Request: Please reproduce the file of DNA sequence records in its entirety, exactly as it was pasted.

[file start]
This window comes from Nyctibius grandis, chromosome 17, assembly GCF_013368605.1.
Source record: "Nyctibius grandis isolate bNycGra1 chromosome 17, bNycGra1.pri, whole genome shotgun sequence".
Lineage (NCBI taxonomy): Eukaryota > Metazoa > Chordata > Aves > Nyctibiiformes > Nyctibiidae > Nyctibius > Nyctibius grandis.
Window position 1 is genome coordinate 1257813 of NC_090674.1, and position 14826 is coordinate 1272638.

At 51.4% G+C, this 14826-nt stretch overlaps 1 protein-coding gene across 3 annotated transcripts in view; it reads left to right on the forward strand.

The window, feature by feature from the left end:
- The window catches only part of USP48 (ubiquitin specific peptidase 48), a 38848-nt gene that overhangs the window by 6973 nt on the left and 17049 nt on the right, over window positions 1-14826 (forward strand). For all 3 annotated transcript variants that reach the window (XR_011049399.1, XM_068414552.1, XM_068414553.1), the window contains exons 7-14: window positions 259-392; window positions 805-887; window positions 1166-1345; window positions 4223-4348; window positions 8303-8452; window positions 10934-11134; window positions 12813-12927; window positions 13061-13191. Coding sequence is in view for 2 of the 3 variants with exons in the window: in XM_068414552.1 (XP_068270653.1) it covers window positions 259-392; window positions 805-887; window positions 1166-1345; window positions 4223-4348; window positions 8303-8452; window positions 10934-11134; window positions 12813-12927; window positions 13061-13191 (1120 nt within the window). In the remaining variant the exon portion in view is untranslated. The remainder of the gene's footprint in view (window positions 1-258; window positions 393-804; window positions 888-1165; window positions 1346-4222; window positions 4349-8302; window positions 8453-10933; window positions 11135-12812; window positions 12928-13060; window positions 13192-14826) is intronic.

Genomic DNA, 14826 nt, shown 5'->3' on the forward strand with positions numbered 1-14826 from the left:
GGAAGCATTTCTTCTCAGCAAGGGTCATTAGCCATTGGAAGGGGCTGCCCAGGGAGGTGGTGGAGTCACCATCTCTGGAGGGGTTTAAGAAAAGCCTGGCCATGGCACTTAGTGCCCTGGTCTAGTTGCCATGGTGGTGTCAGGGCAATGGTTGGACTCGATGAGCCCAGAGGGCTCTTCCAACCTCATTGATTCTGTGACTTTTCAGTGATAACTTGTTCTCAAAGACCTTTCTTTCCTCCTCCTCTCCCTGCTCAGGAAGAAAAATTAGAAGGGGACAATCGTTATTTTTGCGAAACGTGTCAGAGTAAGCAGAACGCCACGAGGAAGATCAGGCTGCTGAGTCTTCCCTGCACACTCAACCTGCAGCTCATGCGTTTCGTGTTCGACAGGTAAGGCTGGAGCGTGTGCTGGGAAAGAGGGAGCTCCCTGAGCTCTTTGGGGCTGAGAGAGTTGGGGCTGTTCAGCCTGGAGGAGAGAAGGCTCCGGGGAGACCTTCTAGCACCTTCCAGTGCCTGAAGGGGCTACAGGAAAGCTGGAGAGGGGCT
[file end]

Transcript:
This window comes from Nyctibius grandis, chromosome 17, assembly GCF_013368605.1.
Source record: "Nyctibius grandis isolate bNycGra1 chromosome 17, bNycGra1.pri, whole genome shotgun sequence".
Lineage (NCBI taxonomy): Eukaryota > Metazoa > Chordata > Aves > Nyctibiiformes > Nyctibiidae > Nyctibius > Nyctibius grandis.
Window position 1 is genome coordinate 1257813 of NC_090674.1, and position 14826 is coordinate 1272638.

At 51.4% G+C, this 14826-nt stretch overlaps 1 protein-coding gene across 3 annotated transcripts in view; it reads left to right on the forward strand.

The window, feature by feature from the left end:
- The window catches only part of USP48 (ubiquitin specific peptidase 48), a 38848-nt gene that overhangs the window by 6973 nt on the left and 17049 nt on the right, over window positions 1-14826 (forward strand). For all 3 annotated transcript variants that reach the window (XR_011049399.1, XM_068414552.1, XM_068414553.1), the window contains exons 7-14: window positions 259-392; window positions 805-887; window positions 1166-1345; window positions 4223-4348; window positions 8303-8452; window positions 10934-11134; window positions 12813-12927; window positions 13061-13191. Coding sequence is in view for 2 of the 3 variants with exons in the window: in XM_068414552.1 (XP_068270653.1) it covers window positions 259-392; window positions 805-887; window positions 1166-1345; window positions 4223-4348; window positions 8303-8452; window positions 10934-11134; window positions 12813-12927; window positions 13061-13191 (1120 nt within the window). In the remaining variant the exon portion in view is untranslated. The remainder of the gene's footprint in view (window positions 1-258; window positions 393-804; window positions 888-1165; window positions 1346-4222; window positions 4349-8302; window positions 8453-10933; window positions 11135-12812; window positions 12928-13060; window positions 13192-14826) is intronic.

Genomic DNA, 14826 nt, shown 5'->3' on the forward strand with positions numbered 1-14826 from the left:
GGAAGCATTTCTTCTCAGCAAGGGTCATTAGCCATTGGAAGGGGCTGCCCAGGGAGGTGGTGGAGTCACCATCTCTGGAGGGGTTTAAGAAAAGCCTGGCCATGGCACTTAGTGCCCTGGTCTAGTTGCCATGGTGGTGTCAGGGCAATGGTTGGACTCGATGAGCCCAGAGGGCTCTTCCAACCTCATTGATTCTGTGACTTTTCAGTGATAACTTGTTCTCAAAGACCTTTCTTTCCTCCTCCTCTCCCTGCTCAGGAAGAAAAATTAGAAGGGGACAATCGTTATTTTTGCGAAACGTGTCAGAGTAAGCAGAACGCCACGAGGAAGATCAGGCTGCTGAGTCTTCCCTGCACACTCAACCTGCAGCTCATGCGTTTCGTGTTCGACAGGTAAGGCTGGAGCGTGTGCTGGGAAAGAGGGAGCTCCCTGAGCTCTTTGGGGCTGAGAGAGTTGGGGCTGTTCAGCCTGGAGGAGAGAAGGCTCCGGGGAGACCTTCTAGCACCTTCCAGTGCCTGAAGGGGCTACAGGAAAGCTGGAGAGGGGCT